Plane & Pilot
Tuesday, December 3, 2013

Lady Of Water & Sky

The Grumman G-111 Albatross flies again

In 2008, owner Joe Duke found the 1954 Grumman G-111 Albatross in an Arizona desert storage facility. He spent five years restoring the 30,000-pound flying boat.
Lest anybody get the crazy idea that they'd like to own an Albatross (like I did the entire time we flew), LeVeque explains that this aircraft was built to be maintained by military crews, not individuals. "The manuals are missing items like what to do when there is low compression in a cylinder," LeVeque laughs. "It just tells you to replace the entire engine, because they had spares right there." LeVeque and Duke have gone far and wide to source parts that no longer exist, including the special Hamilton Standard propellers that were coated in a proprietary nickel finish to avert the damage that occurs when water hits them regularly. The props are no longer manufactured, and the process to make them wasn't documented. "So we bought all the props available that were in good condition," LeVeque explains.

If the lack of parts doesn't get you, the operating costs will. With fuel flows of about 50 gallons per hour per engine, along with several quarts of oil, an exorbitant reserve for overhauls on the scarce engines and props, and all the rest of the care and feeding of this airplane, per-hour costs can exceed $1,200 per hour. Still, as a wise old aviation sage once admonished, never calculate the cost of owning an airplane. That's because it has little to do with money and a lot to do with satisfaction. I'd guess Duke feels privileged writing those checks in exchange for flying a time machine.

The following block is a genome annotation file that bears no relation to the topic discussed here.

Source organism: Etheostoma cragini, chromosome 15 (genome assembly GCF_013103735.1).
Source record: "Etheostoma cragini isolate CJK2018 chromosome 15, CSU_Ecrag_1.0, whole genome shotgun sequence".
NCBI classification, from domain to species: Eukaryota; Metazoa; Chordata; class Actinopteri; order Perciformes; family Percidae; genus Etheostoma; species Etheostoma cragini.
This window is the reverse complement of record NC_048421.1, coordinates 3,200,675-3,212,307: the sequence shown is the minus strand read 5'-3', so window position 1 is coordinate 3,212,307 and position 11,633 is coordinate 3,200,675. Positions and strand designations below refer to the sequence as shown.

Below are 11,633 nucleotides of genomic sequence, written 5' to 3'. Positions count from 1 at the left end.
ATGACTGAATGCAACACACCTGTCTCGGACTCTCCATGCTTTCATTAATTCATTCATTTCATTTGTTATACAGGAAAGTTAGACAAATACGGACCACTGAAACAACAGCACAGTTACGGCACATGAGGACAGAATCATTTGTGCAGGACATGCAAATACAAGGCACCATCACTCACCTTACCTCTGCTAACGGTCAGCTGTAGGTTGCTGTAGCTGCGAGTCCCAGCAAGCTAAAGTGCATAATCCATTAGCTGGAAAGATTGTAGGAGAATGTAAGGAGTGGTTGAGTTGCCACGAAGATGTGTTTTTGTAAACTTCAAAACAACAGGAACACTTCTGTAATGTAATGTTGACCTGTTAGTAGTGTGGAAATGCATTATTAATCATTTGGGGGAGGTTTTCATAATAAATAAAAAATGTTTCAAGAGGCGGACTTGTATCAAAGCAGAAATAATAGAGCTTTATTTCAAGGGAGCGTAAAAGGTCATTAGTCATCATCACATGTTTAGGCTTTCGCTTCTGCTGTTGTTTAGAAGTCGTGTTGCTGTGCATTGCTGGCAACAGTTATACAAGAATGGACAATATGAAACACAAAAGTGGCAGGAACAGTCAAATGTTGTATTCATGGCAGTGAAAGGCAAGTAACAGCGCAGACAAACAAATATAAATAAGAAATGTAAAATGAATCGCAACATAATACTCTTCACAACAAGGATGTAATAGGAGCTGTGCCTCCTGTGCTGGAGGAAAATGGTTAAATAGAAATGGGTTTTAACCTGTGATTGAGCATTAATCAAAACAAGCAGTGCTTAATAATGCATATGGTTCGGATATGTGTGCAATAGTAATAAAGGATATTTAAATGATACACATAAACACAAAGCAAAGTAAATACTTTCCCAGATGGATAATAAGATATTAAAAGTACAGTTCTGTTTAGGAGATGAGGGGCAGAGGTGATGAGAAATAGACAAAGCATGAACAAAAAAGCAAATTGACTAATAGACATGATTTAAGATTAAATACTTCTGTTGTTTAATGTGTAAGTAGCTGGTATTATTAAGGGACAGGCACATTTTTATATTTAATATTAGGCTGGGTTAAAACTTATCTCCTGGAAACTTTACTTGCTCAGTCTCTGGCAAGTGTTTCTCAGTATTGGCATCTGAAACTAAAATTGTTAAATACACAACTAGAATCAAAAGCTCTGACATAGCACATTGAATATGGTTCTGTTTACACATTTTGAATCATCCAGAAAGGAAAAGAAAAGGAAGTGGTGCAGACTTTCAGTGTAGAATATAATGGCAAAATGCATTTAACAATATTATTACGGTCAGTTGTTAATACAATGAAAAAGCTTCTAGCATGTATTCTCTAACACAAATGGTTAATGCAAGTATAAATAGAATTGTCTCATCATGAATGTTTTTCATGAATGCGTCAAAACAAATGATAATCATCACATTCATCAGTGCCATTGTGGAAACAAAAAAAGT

When it's my turn to fly, I take the right seat like a man savoring the finest steak available. The controls are heavy but well-balanced. She's nimble but ponderous, and her handling reminds me of a DC-3. The throttles feel good in the hand, and you have to press the rudders with conviction to get a response. Nothing happens in a hurry, and she feels solid and responsive. She's a delight, and I'm accustomed to her feel in short time. We sashay around Lake Mead, and all too soon, it's time to give her back.

LeVeque banks the G-111 onto short final, drops the flaps and finesses the large amphibian onto the lake with a nondescript "thunk." There's a loud hiss as fine droplets of water spray the aircraft in an avalanche of white water. Using the props and aerodynamic controls, LeVeque and Duke maneuver the Albatross right onto the beach in a well-choreographed side-drift. It's the very first time this Albatross has been beached in nearly five decades. After depositing editor Jessica Ambats and me onto the shore, the Albatross is off for some photo passes.

With each pass for the camera the ground rumbled and the water sprayed in enormous sheets. I knew that Duke and LeVeque were having a great time. And if these beloved aircraft are really more than just a collection of wires, rivets and sheet metal, then this Albatross looked proud. Because in fulfilling his own dream, Duke may have unleashed the destiny this airplane longed for during those 30 years in the desert: to fly again. Dreams are funny things.


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